Blessing the Hands That Feed Us
What Eating Closer to Home Can Teach Us about Food, Community, and Our Place on Earth
Taking the locavore movement to heart, bestselling author and social innovator Vicki Robin pledged for one month to eat only food sourced within a 10-mile radius of her home on Whidbey Island in Puget Sound, Washington. Her sustainable diet not only brings to light society's unhealthy dependency on mass-produced, prepackaged foods but also helps her reconnect with her body and her environment.
Like Barbara Kingsolver's "Animal, Vegetable, Miracle" and the bestselling books of Michael Pollan, "Blessing the Hands That Feed Us" is part personal narrative and part global manifesto. By challenging herself to eat and buy local, Robin exposes the cause and effect of the food business, from the processed goods laden with sugar, fat, and preservatives to the trucks burning through fuel to bring them to a shelf near you.
Robin's journey is also one of community as she befriends all the neighboring farmers who epitomize the sustainable lifestyle. Among them are Tricia, the prolific market gardener who issued Robin's 10-mile challenge; Britt and Eric, two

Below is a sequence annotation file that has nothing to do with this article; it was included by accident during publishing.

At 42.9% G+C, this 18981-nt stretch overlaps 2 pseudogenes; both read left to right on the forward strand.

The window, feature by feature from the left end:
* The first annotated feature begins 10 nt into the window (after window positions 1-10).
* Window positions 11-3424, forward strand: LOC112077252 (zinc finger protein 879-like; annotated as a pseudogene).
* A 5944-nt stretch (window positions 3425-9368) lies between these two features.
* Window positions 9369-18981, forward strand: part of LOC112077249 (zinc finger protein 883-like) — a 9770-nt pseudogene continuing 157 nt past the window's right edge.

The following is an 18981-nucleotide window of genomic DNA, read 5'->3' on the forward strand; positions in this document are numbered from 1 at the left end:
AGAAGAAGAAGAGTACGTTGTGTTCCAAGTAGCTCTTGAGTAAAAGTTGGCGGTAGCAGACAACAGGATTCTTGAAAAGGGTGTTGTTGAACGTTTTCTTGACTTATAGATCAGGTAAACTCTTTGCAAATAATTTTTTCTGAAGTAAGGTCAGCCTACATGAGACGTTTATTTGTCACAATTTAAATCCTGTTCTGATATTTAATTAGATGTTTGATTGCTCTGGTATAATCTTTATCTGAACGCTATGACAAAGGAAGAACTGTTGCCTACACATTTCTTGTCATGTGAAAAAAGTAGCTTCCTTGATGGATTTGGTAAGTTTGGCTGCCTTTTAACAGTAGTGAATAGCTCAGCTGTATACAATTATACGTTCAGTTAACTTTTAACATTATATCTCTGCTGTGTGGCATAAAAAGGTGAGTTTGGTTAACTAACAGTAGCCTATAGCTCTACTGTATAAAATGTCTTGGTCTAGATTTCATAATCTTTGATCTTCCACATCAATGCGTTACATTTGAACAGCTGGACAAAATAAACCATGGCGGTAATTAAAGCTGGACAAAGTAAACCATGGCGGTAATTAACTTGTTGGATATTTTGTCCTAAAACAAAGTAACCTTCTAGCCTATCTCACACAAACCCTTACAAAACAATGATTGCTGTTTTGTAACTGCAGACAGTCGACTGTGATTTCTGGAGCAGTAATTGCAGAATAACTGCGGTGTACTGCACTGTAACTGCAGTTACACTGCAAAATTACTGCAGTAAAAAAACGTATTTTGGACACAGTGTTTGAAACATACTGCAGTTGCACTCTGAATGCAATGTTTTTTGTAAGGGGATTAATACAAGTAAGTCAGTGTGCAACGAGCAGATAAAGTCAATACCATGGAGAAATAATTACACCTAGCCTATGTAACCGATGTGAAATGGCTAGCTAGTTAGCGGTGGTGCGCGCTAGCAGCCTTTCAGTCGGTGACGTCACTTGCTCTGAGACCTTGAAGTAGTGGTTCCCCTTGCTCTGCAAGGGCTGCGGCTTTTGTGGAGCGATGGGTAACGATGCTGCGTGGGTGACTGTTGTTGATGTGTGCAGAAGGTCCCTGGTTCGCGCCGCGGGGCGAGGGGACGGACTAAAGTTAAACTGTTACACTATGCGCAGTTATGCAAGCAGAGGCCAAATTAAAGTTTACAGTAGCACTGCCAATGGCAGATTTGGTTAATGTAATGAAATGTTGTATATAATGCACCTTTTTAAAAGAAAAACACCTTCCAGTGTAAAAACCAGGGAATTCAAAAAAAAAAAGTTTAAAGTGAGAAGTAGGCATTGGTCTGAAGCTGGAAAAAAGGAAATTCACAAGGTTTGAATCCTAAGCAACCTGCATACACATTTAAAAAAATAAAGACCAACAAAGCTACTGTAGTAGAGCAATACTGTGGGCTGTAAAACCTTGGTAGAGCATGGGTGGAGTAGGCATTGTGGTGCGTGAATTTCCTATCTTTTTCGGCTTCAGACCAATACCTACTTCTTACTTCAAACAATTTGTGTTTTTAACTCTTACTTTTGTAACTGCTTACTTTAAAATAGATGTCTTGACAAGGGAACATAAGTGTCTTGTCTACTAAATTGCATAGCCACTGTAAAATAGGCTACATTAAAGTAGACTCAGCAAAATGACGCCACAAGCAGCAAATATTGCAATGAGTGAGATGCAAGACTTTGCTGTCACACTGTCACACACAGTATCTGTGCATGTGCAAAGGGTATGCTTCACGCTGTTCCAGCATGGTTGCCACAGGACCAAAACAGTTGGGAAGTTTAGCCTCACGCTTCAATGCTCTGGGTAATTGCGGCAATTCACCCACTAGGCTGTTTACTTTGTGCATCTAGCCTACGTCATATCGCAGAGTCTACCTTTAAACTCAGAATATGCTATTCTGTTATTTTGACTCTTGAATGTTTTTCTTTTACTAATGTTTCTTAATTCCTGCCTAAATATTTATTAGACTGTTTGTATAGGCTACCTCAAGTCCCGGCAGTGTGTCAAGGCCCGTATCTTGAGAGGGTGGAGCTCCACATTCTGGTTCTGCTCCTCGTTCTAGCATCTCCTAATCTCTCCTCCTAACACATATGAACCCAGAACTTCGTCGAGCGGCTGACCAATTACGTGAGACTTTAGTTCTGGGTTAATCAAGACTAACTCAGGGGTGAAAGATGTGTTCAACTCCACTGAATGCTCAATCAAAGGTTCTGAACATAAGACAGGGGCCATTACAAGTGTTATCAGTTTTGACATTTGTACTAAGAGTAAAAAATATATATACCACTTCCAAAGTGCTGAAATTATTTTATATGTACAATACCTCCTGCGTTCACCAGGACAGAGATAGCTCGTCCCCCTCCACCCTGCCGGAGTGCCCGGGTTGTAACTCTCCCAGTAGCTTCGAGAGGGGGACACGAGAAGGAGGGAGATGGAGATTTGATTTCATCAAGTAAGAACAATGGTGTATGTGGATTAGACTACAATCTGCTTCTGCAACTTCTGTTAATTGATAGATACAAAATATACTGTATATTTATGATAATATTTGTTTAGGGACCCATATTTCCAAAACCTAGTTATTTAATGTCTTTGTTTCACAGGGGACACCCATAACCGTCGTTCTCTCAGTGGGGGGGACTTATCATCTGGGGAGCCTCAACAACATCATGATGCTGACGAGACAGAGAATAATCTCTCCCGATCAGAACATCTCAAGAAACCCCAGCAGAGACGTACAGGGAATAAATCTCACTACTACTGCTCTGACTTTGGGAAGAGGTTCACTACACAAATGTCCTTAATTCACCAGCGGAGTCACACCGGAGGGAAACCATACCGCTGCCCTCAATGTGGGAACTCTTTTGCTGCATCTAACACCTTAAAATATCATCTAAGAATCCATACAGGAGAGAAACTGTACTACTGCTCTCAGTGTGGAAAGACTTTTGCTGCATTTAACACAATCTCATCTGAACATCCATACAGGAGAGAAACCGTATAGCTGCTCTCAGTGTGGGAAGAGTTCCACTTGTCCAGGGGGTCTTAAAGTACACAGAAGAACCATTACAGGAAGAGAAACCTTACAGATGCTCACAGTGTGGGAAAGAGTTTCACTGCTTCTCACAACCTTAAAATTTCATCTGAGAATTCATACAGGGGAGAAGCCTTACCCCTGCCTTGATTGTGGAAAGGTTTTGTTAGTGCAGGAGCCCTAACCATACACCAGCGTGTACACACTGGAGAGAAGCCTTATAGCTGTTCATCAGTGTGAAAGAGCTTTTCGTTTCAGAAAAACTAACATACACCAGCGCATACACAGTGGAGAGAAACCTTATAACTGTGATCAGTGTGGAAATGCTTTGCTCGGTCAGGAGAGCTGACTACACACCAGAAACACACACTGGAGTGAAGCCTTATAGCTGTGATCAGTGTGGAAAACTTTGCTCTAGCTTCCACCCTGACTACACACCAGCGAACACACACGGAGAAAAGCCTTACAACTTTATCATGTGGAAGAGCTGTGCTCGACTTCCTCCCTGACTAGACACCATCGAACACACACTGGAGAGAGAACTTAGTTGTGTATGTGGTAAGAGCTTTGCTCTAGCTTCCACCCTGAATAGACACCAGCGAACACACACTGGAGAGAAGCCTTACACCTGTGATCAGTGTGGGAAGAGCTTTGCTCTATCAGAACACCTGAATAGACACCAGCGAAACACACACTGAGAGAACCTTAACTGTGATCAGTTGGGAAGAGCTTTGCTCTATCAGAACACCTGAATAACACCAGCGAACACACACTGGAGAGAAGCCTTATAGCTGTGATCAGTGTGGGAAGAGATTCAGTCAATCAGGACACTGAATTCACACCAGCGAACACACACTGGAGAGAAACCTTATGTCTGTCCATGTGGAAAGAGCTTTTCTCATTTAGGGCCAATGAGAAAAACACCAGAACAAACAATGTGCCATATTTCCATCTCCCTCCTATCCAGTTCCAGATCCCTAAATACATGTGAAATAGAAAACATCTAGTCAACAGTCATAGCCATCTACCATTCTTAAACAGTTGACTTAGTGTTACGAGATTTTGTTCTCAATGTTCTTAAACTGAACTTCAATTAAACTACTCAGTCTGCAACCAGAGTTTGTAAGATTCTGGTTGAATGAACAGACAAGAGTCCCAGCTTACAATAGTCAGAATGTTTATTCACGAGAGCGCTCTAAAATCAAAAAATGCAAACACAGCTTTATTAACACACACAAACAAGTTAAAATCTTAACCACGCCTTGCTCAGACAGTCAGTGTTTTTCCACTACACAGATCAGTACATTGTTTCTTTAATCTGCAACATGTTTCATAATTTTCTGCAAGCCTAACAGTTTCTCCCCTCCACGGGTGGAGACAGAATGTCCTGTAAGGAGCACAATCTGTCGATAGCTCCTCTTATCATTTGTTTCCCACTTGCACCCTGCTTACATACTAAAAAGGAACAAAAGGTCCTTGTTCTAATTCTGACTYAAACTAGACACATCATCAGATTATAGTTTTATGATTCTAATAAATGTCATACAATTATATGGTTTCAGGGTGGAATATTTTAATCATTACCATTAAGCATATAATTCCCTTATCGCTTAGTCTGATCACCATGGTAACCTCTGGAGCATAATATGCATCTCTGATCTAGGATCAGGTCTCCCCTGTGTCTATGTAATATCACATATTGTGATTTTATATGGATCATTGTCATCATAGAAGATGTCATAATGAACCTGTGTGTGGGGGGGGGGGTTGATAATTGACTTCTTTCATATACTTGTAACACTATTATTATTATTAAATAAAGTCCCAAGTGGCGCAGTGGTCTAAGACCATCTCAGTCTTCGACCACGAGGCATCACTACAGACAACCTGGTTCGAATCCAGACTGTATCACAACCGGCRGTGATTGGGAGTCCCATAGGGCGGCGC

young, enthusiastic farmers living their dream of self-sufficiency; and Vicky, a former corporate executive turned milk producer.
Featuring recipes throughout, along with practical tips on adopting your own locally sourced diet, "Blessing the Hands That Feed Us" is an inspirational guide and testimonial to the locavore movement and a healthy food future.
Praise For Blessing the Hands That Feed Us: What Eating Closer to Home Can Teach Us about Food, Community, and Our Place on Earth…
“[A] call-to-action plan to buy local and live healthier and more responsibly.”—Kirkus Reviews
“[Vicki Robin] realizes that ‘local’ is as much a state of mind as a geographical location.”—Publishers Weekly
“[Blessing the Hands That Feed Us is] about discovering, with gusto, the other end of the industrial food scale and how eating closer to home can affect global issues of hunger, justice, and nutrition. This enjoyable and enlightening book includes practical tips for adopting a locally sourced diet, recipes, and stories about individuals who epitomize a sustainable lifestyle.”—Taste for Life magazine